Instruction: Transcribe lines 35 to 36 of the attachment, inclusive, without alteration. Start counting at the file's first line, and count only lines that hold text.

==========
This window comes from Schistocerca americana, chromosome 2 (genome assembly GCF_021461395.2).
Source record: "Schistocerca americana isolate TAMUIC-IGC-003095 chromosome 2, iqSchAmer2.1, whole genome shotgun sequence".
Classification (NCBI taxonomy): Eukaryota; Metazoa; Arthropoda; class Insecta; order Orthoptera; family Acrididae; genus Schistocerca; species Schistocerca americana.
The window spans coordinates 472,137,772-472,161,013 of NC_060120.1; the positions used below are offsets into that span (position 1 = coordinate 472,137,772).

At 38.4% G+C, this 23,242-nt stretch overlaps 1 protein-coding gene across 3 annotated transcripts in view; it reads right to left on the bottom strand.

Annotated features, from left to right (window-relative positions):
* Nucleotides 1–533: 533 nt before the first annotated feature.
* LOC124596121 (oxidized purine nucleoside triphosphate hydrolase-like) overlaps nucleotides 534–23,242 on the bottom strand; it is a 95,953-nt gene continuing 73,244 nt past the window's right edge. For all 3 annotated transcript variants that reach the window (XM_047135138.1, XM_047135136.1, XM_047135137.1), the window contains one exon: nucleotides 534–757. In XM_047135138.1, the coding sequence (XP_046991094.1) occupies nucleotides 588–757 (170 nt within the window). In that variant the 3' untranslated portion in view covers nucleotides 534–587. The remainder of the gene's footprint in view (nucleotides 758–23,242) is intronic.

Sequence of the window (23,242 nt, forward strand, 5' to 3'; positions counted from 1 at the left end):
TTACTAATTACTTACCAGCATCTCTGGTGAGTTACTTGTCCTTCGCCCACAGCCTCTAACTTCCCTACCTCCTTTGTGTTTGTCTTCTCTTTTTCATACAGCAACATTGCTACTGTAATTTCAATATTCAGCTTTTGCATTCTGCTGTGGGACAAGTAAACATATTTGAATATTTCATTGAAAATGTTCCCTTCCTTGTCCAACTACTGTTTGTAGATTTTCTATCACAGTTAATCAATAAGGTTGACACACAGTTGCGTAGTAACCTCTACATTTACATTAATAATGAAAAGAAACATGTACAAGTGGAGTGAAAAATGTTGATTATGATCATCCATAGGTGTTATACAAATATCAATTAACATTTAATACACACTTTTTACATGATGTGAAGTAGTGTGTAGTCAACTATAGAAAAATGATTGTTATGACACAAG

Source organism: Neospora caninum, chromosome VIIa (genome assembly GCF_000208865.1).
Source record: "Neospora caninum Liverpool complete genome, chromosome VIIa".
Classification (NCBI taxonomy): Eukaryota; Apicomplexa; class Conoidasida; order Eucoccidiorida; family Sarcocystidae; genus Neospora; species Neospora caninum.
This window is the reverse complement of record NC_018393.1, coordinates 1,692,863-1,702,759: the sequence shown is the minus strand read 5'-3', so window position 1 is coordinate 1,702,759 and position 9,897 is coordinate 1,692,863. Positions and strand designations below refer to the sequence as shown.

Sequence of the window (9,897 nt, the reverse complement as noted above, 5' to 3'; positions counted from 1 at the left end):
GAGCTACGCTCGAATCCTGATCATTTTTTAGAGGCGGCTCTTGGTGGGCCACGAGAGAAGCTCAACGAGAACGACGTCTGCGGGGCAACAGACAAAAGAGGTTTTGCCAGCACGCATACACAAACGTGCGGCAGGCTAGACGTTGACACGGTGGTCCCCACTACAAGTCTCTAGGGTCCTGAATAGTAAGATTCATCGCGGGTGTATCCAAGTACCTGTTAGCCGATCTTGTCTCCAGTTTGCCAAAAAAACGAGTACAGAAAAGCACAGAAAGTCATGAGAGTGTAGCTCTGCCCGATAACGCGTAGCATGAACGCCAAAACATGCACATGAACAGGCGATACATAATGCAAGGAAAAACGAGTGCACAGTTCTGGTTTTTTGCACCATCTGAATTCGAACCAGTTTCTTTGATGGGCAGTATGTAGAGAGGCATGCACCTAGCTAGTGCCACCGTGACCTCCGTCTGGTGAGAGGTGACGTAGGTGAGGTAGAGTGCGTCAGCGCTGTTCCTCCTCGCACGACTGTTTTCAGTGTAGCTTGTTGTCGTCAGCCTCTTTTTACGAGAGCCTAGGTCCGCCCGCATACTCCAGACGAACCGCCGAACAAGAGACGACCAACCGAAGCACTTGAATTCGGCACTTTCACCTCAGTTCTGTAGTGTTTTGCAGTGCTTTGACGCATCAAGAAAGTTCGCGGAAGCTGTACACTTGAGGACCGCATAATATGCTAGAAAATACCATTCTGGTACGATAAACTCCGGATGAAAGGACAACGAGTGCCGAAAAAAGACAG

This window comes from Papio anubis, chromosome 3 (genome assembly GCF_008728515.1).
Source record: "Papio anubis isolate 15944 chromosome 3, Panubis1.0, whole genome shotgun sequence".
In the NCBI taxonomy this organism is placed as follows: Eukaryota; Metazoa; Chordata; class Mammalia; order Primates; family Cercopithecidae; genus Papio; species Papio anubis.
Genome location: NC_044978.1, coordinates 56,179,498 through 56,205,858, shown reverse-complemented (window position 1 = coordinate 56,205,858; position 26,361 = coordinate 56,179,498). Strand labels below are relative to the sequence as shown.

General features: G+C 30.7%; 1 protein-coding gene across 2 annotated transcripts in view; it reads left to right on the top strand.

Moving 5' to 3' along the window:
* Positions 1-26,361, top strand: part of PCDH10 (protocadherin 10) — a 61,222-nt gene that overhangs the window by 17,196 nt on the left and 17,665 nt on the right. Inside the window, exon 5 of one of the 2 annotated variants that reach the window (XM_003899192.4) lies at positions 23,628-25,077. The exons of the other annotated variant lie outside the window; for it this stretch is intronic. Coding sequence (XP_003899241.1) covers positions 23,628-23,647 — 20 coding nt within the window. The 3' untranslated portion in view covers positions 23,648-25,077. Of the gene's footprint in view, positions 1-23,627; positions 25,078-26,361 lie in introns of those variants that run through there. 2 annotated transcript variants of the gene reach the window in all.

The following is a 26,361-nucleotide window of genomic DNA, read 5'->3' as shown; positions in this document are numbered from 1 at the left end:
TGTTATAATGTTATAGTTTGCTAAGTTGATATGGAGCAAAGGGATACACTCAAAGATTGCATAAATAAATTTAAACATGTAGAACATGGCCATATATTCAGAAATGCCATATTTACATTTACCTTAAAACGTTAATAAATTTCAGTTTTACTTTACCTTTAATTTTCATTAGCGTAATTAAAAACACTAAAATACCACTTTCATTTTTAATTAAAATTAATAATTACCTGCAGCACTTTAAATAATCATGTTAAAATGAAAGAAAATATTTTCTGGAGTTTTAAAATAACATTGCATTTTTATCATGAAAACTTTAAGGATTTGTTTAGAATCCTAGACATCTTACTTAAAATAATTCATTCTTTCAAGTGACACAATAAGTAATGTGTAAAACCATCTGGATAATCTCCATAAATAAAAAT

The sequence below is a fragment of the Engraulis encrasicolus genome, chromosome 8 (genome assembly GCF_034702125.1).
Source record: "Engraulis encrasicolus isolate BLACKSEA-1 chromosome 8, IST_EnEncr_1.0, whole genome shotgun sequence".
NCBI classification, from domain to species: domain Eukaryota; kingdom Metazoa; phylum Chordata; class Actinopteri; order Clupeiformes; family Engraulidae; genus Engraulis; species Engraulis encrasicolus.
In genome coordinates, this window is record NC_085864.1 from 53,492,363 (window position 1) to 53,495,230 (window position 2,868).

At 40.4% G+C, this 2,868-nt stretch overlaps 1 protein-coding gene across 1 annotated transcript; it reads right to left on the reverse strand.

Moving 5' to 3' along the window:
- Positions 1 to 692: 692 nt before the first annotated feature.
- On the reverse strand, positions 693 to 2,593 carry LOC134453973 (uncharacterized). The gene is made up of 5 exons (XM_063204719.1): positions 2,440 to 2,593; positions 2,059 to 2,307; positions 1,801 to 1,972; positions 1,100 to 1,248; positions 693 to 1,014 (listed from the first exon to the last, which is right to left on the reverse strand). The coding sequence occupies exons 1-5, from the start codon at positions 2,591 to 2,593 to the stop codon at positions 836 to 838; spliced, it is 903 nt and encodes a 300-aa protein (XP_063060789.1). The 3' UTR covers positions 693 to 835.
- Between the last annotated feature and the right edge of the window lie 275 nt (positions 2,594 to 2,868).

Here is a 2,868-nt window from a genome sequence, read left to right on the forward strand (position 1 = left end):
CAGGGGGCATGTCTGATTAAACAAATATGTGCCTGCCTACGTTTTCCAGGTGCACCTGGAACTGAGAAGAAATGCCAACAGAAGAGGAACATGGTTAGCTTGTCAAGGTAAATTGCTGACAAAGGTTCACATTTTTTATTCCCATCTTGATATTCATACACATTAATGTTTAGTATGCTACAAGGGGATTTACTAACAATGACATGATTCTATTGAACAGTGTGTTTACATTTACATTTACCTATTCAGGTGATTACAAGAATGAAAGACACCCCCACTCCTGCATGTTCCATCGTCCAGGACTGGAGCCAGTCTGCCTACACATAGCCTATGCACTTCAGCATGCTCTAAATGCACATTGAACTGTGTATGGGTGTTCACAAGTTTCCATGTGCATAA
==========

Here is a 2,868-nt window from a genome sequence, read left to right on the forward strand (position 1 = left end):
CAGGGGGCATGTCTGATTAAACAAATATGTGCCTGCCTACGTTTTCCAGGTGCACCTGGAACTGAGAAGAAATGCCAACAGAAGAGGAACATGGTTAGCTTGTCAAGGTAAATTGCTGACAAAGGTTCACATTTTTTATTCCCATCTTGATATTCATACACATTAATGTTTAGTATGCTACAAGGGGATTTACTAACAATGACATGATTCTATTGAACAGTGTGTTTACATTTACATTTACCTATTCAGGTGATTACAAGAATGAAAGACACCCCCACTCCTGCATGTTCCATCGTCCAGGACTGGAGCCAGTCTGCCTACACATAGCCTATGCACTTCAGCATGCTCTAAATGCACATTGAACTGTGTATGGGTGTTCACAAGTTTCCATGTGCATAA